Environmental Research Communications
EISSN : 2515-7620
Published by: IOP Publishing (10.1088)
Total articles ≅ 295
Latest articles in this journal
Environmental Research Communications; https://doi.org/10.1088/2515-7620/ac2fbb
Environmental Research Communications; https://doi.org/10.1088/2515-7620/ac2f92
Estimates of daily air pollution concentrations with complete spatial and temporal coverage are important for supporting epidemiologic studies and health impact assessments. While numerous approaches have been developed for modeling air pollution, they typically only consider each pollutant separately. We describe a spatial multipollutant data fusion model that combines monitoring measurements and chemical transport model simulations that leverages dependence between pollutants to improve spatial prediction. For the contiguous United States, we created a data product of daily concentration for 12 pollutants (CO, NOx, NO2, SO2, O3, PM10, and PM2.5 species EC, OC, NO3, NH4, SO4) during the period 2005 to 2014. Out-of-sample prediction showed good performance, particularly for daily PM2.5 species EC (R2 = 0.64), OC (R2 = 0.75), NH4 (R2 = 0.84), NO3 (R2 = 0.73), and SO4 (R2 = 0.80). By employing the integrated nested Laplace approximation (INLA) for Bayesian inference, our approach also provides model-based prediction error estimates. The daily data product at 12km spatial resolution will be publicly available immediately upon publication. To our knowledge this is the first publicly available data product for major PM2.5 species and several gases at this spatial and temporal resolution.
Environmental Research Communications; https://doi.org/10.1088/2515-7620/ac2e6e
Local projections of future sea-level change are important for understanding climate change risks and informing coastal management decisions. Reliable and relevant coastal risk information is especially important in South Asia, where large populations live in low-lying areas and are at risk from coastal inundation. We present a new set of local sea-level projections for selected tide gauge locations in South Asia. The projections are used to explore the drivers of spatial variations in sea-level change for South Asia over the 21st century under the RCP2.6 and RCP8.5 scenarios. Global sea level rise for 2081-2100 is projected to be 0.39 m (0.26-0.58 m) and 0.65 m (0.47 m-0.93m) for RCP2.6 and RCP8.5 respectively. Local sea-level rise projections for the same period vary spatially over the South Asia region with local sea-level rise in excess of projected global sea level rise in equatorial Indian Ocean but less than projected global sea level rise for northern Arabian Sea and Bay of Bengal. Local sea level rise for 2081-2100 is projected to be 0.44 m (0.29-0.67 m) and 0.72 m (0.51-1.06 m) at Gan II (Maldives) under RCP2.6 and RCP8.5 respectively, whereas for Diamond Harbour (West Bengal) the corresponding changes are 0.32 m (0.19-0.51 m) and 0.57 m (0.39-0.85m). We find that the sterodynamic contribution is generally the leading driver of change at any single location, with future groundwater extraction over the sub-continent landmass the main driver of spatial variations in sea-level across the region. The new localised projections quantify and enhance understanding of future sea-level rise in South Asia, with the potential to feed into decisions for coastal planning by local communities, government, and industry.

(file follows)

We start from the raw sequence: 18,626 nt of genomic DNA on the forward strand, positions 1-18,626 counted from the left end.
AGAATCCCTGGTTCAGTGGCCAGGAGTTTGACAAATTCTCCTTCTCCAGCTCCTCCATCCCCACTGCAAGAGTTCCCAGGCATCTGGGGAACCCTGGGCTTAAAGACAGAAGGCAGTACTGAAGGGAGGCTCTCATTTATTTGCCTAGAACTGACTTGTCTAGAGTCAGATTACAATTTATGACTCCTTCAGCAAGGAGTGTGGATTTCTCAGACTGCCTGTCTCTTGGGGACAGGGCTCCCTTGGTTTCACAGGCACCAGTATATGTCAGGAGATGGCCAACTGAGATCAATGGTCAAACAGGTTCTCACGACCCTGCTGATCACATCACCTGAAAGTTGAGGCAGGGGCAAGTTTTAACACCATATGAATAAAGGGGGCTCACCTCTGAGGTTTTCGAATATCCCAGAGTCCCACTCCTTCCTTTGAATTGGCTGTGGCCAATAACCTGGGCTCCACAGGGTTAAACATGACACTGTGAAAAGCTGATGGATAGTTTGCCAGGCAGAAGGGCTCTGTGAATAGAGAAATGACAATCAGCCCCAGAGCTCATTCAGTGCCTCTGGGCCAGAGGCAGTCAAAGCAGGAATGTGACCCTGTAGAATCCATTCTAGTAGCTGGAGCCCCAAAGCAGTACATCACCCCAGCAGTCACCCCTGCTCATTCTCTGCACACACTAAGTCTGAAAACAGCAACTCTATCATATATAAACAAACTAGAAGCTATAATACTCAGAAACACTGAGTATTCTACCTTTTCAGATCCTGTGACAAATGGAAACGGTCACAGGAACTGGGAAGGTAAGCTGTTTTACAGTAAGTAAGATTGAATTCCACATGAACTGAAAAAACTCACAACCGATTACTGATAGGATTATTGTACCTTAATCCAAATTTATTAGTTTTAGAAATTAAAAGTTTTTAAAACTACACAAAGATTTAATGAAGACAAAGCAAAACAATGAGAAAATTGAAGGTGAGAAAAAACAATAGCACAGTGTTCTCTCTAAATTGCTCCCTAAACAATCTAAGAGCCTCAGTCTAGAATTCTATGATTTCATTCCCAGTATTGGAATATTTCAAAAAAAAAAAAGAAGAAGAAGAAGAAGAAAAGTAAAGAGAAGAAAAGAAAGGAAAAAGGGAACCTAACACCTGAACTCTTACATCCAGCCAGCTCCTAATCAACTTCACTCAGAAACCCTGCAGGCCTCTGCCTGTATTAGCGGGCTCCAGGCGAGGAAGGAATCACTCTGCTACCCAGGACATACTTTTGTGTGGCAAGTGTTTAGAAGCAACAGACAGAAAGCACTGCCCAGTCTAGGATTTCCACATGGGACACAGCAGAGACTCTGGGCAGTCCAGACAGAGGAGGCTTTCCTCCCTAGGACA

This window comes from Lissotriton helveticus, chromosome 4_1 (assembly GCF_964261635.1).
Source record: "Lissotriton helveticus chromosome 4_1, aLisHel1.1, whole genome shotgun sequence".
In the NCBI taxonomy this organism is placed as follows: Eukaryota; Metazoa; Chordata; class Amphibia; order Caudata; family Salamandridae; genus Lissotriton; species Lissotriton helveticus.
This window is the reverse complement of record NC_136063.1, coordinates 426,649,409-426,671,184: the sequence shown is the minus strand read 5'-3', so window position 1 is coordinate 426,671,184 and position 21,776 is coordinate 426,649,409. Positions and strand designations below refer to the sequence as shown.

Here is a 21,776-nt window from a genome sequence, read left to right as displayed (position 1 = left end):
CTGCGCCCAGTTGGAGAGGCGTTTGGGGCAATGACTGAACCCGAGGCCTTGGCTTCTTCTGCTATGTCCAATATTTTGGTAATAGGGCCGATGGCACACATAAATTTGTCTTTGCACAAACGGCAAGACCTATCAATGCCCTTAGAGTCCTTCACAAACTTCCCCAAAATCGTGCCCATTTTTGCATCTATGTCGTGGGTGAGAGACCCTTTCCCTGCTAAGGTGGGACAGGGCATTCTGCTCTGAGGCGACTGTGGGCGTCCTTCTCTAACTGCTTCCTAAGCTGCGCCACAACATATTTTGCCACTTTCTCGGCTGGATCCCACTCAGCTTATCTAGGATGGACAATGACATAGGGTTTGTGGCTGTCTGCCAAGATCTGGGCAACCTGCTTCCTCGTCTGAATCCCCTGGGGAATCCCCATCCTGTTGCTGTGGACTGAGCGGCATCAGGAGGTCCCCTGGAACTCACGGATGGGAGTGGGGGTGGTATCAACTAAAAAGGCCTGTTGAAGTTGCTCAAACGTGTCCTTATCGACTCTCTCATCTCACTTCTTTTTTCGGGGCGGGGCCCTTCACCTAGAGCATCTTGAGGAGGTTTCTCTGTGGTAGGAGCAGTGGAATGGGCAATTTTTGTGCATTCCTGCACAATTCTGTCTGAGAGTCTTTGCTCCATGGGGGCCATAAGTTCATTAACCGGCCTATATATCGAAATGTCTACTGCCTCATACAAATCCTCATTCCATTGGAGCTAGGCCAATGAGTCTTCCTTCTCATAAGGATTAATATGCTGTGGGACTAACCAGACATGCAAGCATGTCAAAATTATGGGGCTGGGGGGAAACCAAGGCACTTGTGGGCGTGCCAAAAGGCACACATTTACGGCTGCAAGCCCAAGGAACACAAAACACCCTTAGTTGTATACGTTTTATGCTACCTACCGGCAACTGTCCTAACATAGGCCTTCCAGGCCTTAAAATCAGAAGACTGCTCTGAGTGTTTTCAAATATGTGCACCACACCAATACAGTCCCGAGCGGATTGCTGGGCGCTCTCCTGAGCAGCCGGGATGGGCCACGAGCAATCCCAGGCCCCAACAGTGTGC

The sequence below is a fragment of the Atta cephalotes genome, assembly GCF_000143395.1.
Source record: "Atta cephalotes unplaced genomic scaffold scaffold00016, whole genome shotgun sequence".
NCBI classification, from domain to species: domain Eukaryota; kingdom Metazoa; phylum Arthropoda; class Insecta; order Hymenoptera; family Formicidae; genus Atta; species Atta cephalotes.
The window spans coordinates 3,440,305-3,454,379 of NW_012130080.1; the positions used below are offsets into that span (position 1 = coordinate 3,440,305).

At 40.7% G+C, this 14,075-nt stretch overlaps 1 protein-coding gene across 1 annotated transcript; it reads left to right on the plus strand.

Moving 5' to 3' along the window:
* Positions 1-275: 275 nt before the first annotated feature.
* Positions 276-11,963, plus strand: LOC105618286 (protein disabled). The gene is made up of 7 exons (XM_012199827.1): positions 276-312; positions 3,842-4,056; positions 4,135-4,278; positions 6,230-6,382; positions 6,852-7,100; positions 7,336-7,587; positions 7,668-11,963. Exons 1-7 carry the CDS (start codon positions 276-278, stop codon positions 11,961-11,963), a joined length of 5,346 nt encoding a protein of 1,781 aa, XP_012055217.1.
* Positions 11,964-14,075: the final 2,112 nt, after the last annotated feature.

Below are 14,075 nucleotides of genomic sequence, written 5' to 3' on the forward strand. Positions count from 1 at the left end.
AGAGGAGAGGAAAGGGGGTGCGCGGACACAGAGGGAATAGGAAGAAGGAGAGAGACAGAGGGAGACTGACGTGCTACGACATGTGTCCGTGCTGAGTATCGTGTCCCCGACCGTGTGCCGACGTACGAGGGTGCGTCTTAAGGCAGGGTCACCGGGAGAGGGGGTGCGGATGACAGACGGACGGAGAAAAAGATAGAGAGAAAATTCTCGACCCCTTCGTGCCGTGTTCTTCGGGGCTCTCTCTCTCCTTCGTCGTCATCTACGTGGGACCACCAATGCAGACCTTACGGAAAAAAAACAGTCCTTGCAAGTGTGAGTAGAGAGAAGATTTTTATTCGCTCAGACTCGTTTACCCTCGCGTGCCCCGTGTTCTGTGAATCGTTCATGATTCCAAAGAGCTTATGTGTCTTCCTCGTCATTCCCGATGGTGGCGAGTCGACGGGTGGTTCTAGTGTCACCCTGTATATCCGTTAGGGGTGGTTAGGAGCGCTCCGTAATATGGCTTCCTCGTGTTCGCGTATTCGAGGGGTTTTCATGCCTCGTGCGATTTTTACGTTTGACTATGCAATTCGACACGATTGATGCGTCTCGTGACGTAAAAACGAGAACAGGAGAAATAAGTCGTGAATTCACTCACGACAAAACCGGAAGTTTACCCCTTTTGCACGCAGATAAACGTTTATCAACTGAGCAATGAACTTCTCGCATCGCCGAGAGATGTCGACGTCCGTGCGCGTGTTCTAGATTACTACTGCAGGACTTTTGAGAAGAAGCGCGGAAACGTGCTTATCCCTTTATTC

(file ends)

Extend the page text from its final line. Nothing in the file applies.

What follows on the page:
Environmental Research Communications; https://doi.org/10.1088/2515-7620/ac2e6f
While it is widely recognized that extreme fires have been increasing under warming and drying climate, knowledge regarding the magnitude and intensity of extreme fires is very limited. Moreover, fire emissions reported by existing emissions inventories show large discrepancies due to different approaches and parameters. In this study, we analyzed the fire intensity and emissions magnitude of the 2019–2020 Australian bushfires using fire observations from multiple satellites. The results show that the bushfires were extreme in both their number and intensity, which were higher by a factor of 25 and 19, respectively, compared to the past two-decade seasonal mean. The 2019-2020 bushfires burned a total of 112.3 Tg biomass and released 178.6 ± 13.6 Tg CO2 (carbon dioxide), 1.71 ± 1.28 Tg PM2.5 (particulate matter with a diameter < 2.5 μm), and 0.061 ± 0.04 Tg BC (black carbon) across eastern and southern Australia. The CO2 emissions are 35% of Australia's greenhouse emissions from all sectors combined in 2020. Furthermore, the extreme fires in the most severe day and hour released 10% and 1.4% of the entire seasonal emissions, respectively. Our findings provide quantitative information for investigating the impacts of smoke emissions on air quality, ecosystem, and climate.
Environmental Research Communications, Volume 3; https://doi.org/10.1088/2515-7620/ac23a8
Environmental Research Communications, Volume 3; https://doi.org/10.1088/2515-7620/ac25d0
Environmental Research Communications; https://doi.org/10.1088/2515-7620/ac2b7d
Atmospheric reactive nitrogen (N) deposition is an important driver of carbon (C) sequestration in forest ecosystems. Previous studies have focused on N-C interactions in various ecosystems; however, relatively little is known about the impact of N deposition on ecosystem C cycling during climate extremes such as droughts. With the occurrence and severity of droughts likely to be exacerbated by climate change, N deposition – drought interactions remain one of the key uncertainties in process-based models to date. This study aims to contribute to the understanding of N deposition-drought dynamics on gross primary production (GPP) in European forest ecosystems. To do so, different soil water availability indicators (Standardized Precipitation Evapotranspiration Index (SPEI), soil volumetric water) and GPP measurements from European FLUXNET forest sites were used to quantify the response of forest GPP to drought. The computed drought responses of the forest GPP to drought were linked to modelled N deposition estimates for varying edaphic, physiological, and climatic conditions. Our result showed a differential response of forest ecosystems to the drought indicators. Although all FLUXNET forest sites showed a coherent dependence of GPP on N deposition, no consistent or significant N deposition effect on the response of forest GPP to drought could be isolated. The mean response of forest GPP to drought could be predicted for forests with Pinus trees as dominant species (R2 = 0.85, RMSE = 8.1). After extracting the influence of the most prominent parameters (mean annual temperature and precipitation, forest age), however, the variability remained too large to significantly substantiate hypothesized N deposition effects. These results suggest that, while N deposition clearly affects forest productivity, N deposition is not a major nor consistent driver of forest productivity responses to drought in European forest ecosystems.